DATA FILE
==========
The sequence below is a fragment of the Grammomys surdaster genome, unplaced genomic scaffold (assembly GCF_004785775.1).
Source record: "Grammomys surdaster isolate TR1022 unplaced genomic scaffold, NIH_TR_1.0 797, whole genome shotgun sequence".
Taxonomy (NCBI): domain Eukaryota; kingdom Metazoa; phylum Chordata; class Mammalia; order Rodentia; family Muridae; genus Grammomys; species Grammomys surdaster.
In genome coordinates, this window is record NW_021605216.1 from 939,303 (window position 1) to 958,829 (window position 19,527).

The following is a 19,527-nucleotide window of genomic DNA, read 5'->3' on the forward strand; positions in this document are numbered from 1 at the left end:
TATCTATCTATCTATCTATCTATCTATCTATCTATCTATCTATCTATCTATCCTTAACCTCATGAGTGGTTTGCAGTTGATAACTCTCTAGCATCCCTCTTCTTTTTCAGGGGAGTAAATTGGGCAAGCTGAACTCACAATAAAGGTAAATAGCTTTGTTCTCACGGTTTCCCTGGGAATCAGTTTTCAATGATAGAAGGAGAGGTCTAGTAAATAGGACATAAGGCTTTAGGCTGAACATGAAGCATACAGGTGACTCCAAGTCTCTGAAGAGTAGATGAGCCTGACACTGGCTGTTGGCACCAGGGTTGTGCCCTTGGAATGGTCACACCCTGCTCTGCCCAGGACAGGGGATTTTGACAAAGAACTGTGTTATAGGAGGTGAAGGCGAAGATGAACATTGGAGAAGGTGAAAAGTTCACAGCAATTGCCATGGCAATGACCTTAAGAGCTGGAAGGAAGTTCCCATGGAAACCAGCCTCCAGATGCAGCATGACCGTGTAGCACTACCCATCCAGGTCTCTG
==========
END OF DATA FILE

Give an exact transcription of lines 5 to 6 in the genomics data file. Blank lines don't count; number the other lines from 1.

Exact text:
The following is a 19,527-nucleotide window of genomic DNA, read 5'->3' on the forward strand; positions in this document are numbered from 1 at the left end:
TATCTATCTATCTATCTATCTATCTATCTATCTATCTATCTATCTATCTATCCTTAACCTCATGAGTGGTTTGCAGTTGATAACTCTCTAGCATCCCTCTTCTTTTTCAGGGGAGTAAATTGGGCAAGCTGAACTCACAATAAAGGTAAATAGCTTTGTTCTCACGGTTTCCCTGGGAATCAGTTTTCAATGATAGAAGGAGAGGTCTAGTAAATAGGACATAAGGCTTTAGGCTGAACATGAAGCATACAGGTGACTCCAAGTCTCTGAAGAGTAGATGAGCCTGACACTGGCTGTTGGCACCAGGGTTGTGCCCTTGGAATGGTCACACCCTGCTCTGCCCAGGACAGGGGATTTTGACAAAGAACTGTGTTATAGGAGGTGAAGGCGAAGATGAACATTGGAGAAGGTGAAAAGTTCACAGCAATTGCCATGGCAATGACCTTAAGAGCTGGAAGGAAGTTCCCATGGAAACCAGCCTCCAGATGCAGCATGACCGTGTAGCACTACCCATCCAGGTCTCTG